Structuring a Diversion Program: Achieving The Program’s Goals


Diversion Programs should meet all your goals in order to achieve success

What Goals Are Met When You Offer A Diversion Program?


Goal: Reduce Docket maintenance and conserve resources

Diversion programs are a cost-saving resource for prosecutors, courts, and jail/prisons alike. Diversion will reduce the number of cases in the criminal justice system as well as post-adjudication supervision/confinement. More importantly for your office, offering diversion earlier in the process will reduce the number of cases that require appearances in court and the subsequent status updates.


“While pretrial programs can decrease the burden on jails, the burden on courts remain the same, unless more efficient alternatives are pursued to hold individuals accountable. Pretrial diversion offers an alternative for individuals charged with certain traffic, misdemeanor or felony offenses.” -NDAA Standards, Comments to Part IV.2, and 4-3.5.

Lower level offenses often require the same time commitment and resources as more serious crimes, but have lower public safety concerns. This is where early intervention diversion can maximize the efficiency by which your office handles cases and can spend resources on more serious offenses.


Goal: Reduce Recidivism

The effectiveness on recidivism in your program is a product of timing, support, and substance. “The less time that has elapsed between the arrest and the intervention, the greater the potential impact on the precipitating behavior.” -NAPSA Standards at p.2. Likewise, early intervention allow offenders to keep their employment and stay with their families, two important support features that have shown to decrease the rate of recidivism. Lastly, the substance of diversion programs incorporate evidence-based cognitive behavioral change practices and community service to effect lasting change.


Goal: Ensure Equal Justice

Written guidelines and policies on offering diversion ensure that similarly situated offenders are treated equally. One way to ensure that all similarly situated offenders are offered diversion is to focus policies on objective criteria such as the offense (i.e., penal codes, amounts, violent vs. non-violent, intent, first time offenders, etc.), and less on subjective criteria such the offender (i.e., geography, age, family background, etc.).


Goal: Proportionality/Reduction of Stigma and Collateral Consequences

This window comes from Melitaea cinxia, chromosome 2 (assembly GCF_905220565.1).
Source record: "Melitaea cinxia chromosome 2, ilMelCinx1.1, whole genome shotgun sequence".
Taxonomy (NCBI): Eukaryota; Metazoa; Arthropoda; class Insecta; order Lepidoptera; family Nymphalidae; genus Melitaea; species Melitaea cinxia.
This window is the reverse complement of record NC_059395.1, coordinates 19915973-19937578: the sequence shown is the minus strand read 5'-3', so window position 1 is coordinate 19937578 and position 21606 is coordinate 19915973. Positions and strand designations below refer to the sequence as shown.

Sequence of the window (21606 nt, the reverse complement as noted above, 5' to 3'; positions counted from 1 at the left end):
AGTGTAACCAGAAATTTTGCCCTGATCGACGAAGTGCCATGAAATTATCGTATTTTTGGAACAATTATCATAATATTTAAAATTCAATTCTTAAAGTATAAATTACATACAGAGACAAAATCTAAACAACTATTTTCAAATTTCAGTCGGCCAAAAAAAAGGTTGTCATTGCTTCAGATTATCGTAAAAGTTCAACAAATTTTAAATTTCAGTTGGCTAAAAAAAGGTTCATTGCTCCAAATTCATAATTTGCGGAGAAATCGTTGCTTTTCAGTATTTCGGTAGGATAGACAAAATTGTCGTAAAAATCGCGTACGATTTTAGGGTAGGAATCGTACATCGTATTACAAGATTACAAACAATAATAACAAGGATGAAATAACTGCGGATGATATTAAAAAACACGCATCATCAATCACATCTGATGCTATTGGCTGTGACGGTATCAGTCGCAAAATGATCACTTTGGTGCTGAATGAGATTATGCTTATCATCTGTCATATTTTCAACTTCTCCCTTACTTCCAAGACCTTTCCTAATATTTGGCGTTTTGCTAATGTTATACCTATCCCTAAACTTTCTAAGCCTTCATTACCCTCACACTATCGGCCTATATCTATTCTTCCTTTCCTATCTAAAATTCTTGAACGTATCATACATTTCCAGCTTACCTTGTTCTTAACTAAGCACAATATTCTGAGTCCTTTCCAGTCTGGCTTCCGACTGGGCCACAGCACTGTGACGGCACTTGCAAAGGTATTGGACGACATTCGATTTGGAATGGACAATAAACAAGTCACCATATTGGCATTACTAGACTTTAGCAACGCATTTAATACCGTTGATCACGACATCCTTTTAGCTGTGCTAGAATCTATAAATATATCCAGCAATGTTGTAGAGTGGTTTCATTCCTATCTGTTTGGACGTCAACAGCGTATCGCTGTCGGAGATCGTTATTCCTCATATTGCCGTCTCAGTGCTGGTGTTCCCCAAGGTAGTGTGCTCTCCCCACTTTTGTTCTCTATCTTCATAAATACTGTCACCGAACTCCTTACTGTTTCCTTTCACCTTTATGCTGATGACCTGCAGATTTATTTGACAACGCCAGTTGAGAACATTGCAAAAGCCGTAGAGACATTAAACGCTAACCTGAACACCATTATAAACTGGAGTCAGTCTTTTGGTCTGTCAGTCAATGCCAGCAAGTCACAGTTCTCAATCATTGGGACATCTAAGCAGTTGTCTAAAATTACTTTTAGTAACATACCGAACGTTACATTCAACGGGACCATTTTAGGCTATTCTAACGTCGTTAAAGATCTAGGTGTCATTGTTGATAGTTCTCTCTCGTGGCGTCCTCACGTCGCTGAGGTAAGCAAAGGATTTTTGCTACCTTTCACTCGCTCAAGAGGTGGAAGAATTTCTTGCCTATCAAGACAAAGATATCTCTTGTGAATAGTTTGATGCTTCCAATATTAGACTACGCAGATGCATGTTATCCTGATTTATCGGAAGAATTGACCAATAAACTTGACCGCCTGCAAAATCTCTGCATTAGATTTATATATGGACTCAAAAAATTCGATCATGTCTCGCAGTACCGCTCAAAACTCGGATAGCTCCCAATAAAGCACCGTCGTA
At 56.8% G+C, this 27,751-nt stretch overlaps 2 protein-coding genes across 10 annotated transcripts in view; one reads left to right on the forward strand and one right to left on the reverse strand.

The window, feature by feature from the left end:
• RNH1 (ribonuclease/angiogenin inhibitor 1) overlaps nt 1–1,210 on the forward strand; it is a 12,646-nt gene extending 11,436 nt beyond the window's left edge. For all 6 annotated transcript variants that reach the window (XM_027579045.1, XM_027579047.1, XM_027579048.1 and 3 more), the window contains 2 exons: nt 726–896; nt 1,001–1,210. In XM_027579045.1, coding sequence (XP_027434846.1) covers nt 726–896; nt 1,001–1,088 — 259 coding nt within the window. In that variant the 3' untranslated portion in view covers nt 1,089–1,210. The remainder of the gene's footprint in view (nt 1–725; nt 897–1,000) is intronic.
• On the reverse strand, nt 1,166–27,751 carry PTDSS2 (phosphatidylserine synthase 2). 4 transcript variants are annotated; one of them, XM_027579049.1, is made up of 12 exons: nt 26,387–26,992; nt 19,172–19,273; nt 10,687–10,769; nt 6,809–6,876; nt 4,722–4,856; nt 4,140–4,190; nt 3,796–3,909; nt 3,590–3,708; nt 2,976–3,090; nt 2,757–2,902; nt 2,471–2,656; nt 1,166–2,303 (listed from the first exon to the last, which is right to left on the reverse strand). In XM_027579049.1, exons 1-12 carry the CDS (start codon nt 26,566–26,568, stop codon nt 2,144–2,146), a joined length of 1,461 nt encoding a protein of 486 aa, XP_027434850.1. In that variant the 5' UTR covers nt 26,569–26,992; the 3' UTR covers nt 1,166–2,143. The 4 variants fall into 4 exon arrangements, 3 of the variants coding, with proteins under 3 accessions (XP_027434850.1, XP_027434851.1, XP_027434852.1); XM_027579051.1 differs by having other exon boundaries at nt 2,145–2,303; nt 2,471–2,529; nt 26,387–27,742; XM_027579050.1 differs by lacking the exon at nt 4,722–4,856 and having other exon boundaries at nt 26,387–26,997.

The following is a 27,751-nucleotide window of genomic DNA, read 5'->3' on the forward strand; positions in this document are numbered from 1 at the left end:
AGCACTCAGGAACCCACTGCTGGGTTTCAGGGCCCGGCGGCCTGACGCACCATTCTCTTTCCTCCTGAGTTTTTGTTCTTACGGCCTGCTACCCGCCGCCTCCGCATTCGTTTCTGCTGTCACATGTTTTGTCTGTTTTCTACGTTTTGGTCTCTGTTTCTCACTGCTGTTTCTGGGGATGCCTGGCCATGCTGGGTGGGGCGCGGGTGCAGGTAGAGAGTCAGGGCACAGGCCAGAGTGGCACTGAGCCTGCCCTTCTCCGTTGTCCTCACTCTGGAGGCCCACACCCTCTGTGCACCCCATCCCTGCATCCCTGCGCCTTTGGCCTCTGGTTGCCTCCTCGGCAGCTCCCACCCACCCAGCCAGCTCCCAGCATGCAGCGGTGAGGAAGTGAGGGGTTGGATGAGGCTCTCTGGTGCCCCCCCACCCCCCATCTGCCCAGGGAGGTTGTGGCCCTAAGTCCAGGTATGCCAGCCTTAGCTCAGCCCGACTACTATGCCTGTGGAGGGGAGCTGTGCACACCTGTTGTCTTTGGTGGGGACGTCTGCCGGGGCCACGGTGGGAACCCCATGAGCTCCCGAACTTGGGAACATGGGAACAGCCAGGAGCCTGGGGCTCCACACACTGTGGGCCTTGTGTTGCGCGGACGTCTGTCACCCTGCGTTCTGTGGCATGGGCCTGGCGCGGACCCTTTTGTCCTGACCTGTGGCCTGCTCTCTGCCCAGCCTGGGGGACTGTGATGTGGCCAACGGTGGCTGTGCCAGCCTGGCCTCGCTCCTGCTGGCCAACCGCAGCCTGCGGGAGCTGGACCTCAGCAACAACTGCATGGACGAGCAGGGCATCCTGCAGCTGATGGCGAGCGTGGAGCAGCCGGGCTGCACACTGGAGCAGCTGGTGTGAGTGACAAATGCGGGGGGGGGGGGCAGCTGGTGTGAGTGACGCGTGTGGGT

Even for lower level offenses, criminal charges have a disproportionate cost and consequence to the offender. What happens to juveniles who may lose their chance to go to school or get their first job? Then there are first time misdemeanor offenses, traffic violations and petty theft to consider. Diversion is a substantive enforcement solution that may preserve the offender’s employment or student status while keeping them with their families, and will not permanently hamper the offender’s life beyond the case at hand.


Eligible Offenders and Offenses


There are two components to deciding whether to divert a case; both should be addressed in your diversion guidelines and policy: Who and for what?


The NDAA Standards gives the following factors to consider when choosing who to divert:

• Special characteristics or difficulties of the offender

• Whether the defendant is a first time offender

• The likelihoodthat the defendant will cooperate with and benefit from the program

• Whether the program is appropriate to the needs of the offender

• The recommendations of the relevant law enforcement agency

• Whether the offender is in school or employed


The NDAA Standards state the factors to be considered when choosing what offenses to divert:

• The nature, severity, or class of the offense

• The impact of diversion and the crime on the community

• Input from law enforcement

• Impact of the crime on the victim


Additionally, prosecutors may want to consider whether certain types of cases are already pleaded on a consistent or semi-consistent basis without structure or guidelines, and thus are susceptible to equal justice or discrimination claims. What kind of precautions are in place to prevent discrimination in an informal plea process? Furthermore, what kind of follow-up is performed on informal plea arrangements and whether they are followed?


Actions upon Program Completion or Failure


The consequences of failing to comply with the conditions of diversion depends on when in the criminal justice process that diversion is offered. There again, there is a significant difference between deferred prosecution and pre-charge diversion. In post plea programs, if the defendant fails the conditions of diversion, then the defendant has already pleaded guilty and the case moves forward to sentencing. In a pre-charge or post-charge program, the defendant who fails diversion will be placed back in other criminal justice process where the defendant left it as if diversion never occurred (and perhaps eligible for re-referral into a post-plea program).


We Can Help


The team at CorrectiveSolutions knows the steps necessary to achieve success with all parts of the process of designing and implementing diversion programs that make sense and are effective for your community. To start a discussion, contact Thomas Jonsson using the information below or visit our contact page today!